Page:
• Hey Luke, first comment had actually worked (comment system just hates the caching system and doesn't provide any feedback after you hit submit: I just edited the text above the comment box to make that a little more clear).

      The copy of HandBrake used was built from source in early June for the Linux CLI. It should be similar to the nightly builds at https://handbrake.fr/nightly.php . There *may* be small differences in the encoder output - this used the latest x264 and x265 sources in June whereas the ones in HandBrake are only updated periodically. Much of the x264/x265 improvements are minor fixes, optimizations, or ARM-based improvements, so I suspect they only update the included build when there's a good benefit to be had for HandBrake users.

      The grain setting for x265 isn't in the denoise area: it should be in the Encoder Tune section, similar to x264 (near preset and profile). I just downloaded and checked the Windows nightly and it's there, so hopefully it's there across all platforms.
    • As to grain reducing the banding, just a guess here but assuming it isn't noise/grain covering up the banding, it's possible there is some natural dithering that it retains a little better (I suspect dithering looks an awful lot like grain to the encoder).
      • Luke on July 31, 2016 - click here to reply
        Thanks a lot for your reply, the grain setting is indeed there in the Windows Nightly build. Though the resulting look with grain enabled is more faithful to the original (depending on the movie of course) I'm getting much higher encoding speeds and better compression in the official build at same settings so I'll be trying again with a different build next time I spend the night in front of the screen ;) Cheers
  2. vdams on August 21, 2016 - click here to reply
    congratulations for this page. i'm starting to well understand best settings for HD
  3. Brendan O'Connor on August 22, 2016 - click here to reply
    Hey Matt,

    I'd like to thank you first off. I have used all your work to help me understand Handbrake better for a while now, though I am still not the best at it. I have a question not related to this page, but couldn't find where else to contact you.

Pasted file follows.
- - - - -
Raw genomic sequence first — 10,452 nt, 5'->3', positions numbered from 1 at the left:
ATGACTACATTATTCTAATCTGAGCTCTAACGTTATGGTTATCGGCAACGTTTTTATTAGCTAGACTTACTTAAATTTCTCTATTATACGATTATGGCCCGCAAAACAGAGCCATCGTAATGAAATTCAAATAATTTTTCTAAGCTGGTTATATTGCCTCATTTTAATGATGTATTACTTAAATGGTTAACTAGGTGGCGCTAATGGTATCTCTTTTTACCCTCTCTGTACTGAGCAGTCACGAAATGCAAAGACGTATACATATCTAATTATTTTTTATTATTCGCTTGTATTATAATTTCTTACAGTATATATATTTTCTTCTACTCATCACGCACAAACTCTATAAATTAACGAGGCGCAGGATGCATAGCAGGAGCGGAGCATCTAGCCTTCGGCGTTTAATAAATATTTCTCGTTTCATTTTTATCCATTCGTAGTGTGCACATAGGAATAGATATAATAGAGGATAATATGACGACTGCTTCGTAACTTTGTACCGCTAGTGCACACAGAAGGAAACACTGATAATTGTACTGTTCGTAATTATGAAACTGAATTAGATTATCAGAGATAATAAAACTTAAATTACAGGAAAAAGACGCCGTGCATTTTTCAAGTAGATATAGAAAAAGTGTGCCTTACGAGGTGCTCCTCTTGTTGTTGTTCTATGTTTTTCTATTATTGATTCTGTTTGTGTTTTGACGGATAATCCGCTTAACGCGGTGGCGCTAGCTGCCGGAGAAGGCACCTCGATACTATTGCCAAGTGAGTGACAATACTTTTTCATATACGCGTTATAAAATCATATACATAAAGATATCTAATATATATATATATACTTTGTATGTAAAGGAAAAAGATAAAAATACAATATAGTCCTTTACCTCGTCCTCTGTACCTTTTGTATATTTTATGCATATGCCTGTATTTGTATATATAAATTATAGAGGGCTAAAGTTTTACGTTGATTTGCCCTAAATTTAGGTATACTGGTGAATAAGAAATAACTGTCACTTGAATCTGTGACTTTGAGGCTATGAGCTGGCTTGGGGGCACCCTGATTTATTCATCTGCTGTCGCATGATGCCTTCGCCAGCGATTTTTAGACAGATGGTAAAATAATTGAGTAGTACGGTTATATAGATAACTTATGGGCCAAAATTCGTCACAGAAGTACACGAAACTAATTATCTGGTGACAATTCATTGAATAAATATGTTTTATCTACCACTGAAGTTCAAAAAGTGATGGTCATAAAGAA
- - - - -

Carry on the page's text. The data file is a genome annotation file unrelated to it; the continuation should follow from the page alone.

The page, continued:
I have Handbrake version 0.10.5.0 on Windows. in this version, there is an option for H.264 (Intel QSV) to be used as the video codec. I have a Haswell processor with Intel HD Graphics (which it says it requires), and it seems to be much less work on my processor to encode movies using it rather than x264. The problem is that to get files encoded this way to be a similar size to the x264 encoded ones, the quality seems to me to be quite noticeably worse.

    My questions are, 1: Could you explain this Intel codec to me, or at least why it should have larger output files? Also, if you know how to configure it better that would be great. I hope to use it to put less stress on my CPU.
    2: Is there a way to lower the stress on my CPU when encoding in x264? The encodes keep my processor at 100% utilization for the entire encode. I know I can limit my processor, but that doesn't seem really practical.

    Thank you so much for all your help, and sorry for asking here if there is a better place
    Brendan
    • Matt Gadient on August 22, 2016 - click here to reply
      Hey Brendan,

      I believe that's simply an option for Intel's QuickSync. It's a hardware-based encoder which is why it's quite fast - it's literally dedicated circuitry on the CPU. Doing something in hardware (QuickSync) is almost always faster and more power efficient than doing the same via software. If you search the web for "QuickSync", you'll probably come up with a number of results that show details/comparisons/etc (I believe Anandtech had a number of articles regarding it and would be a good place to start).

      As for why the files would be larger with less quality, x264 is pretty complex. And it *can* be, because it's software-based. Dedicated circuitry on the CPU on the other hand comes at a cost - they have to dedicate a certain amount of silicon to any hardware-specific features. I suspect the "code" is a little more low-level too, so it would probably take an awful lot of engineers to create a hardware encoder with the complexity/quality of x264.

      As for lowering the stress on the CPU when encoding x264, processor limits are really the only way I know of. There *is* a switch to limit the threads, which might make it possible to use only 1 core of your CPU (instead of say... 4), but obviously the encode would likely take about 4 times as long. For the most part, it's something you usually just have to deal with - x264 is a great encoder, but it needs a lot of CPU oomph to flex it's muscles.

      Hope that helps!

      -Matt
      • Brendan O'Connor on August 23, 2016 - click here to reply
        Thanks again Matt!
        It definitely helps. I will research Quick sync and see if I can deal with the larger sizes or worse quality to hopefully save my cpu a little work. If not then I guess it's back to x264, which is definitely not anything bad at all.
        Keep up the great work! I do as much trial and error as I can to better understand the encodes, but you always explain it better than I can figure out on my own.
  4. rorjam on September 7, 2016 - click here to reply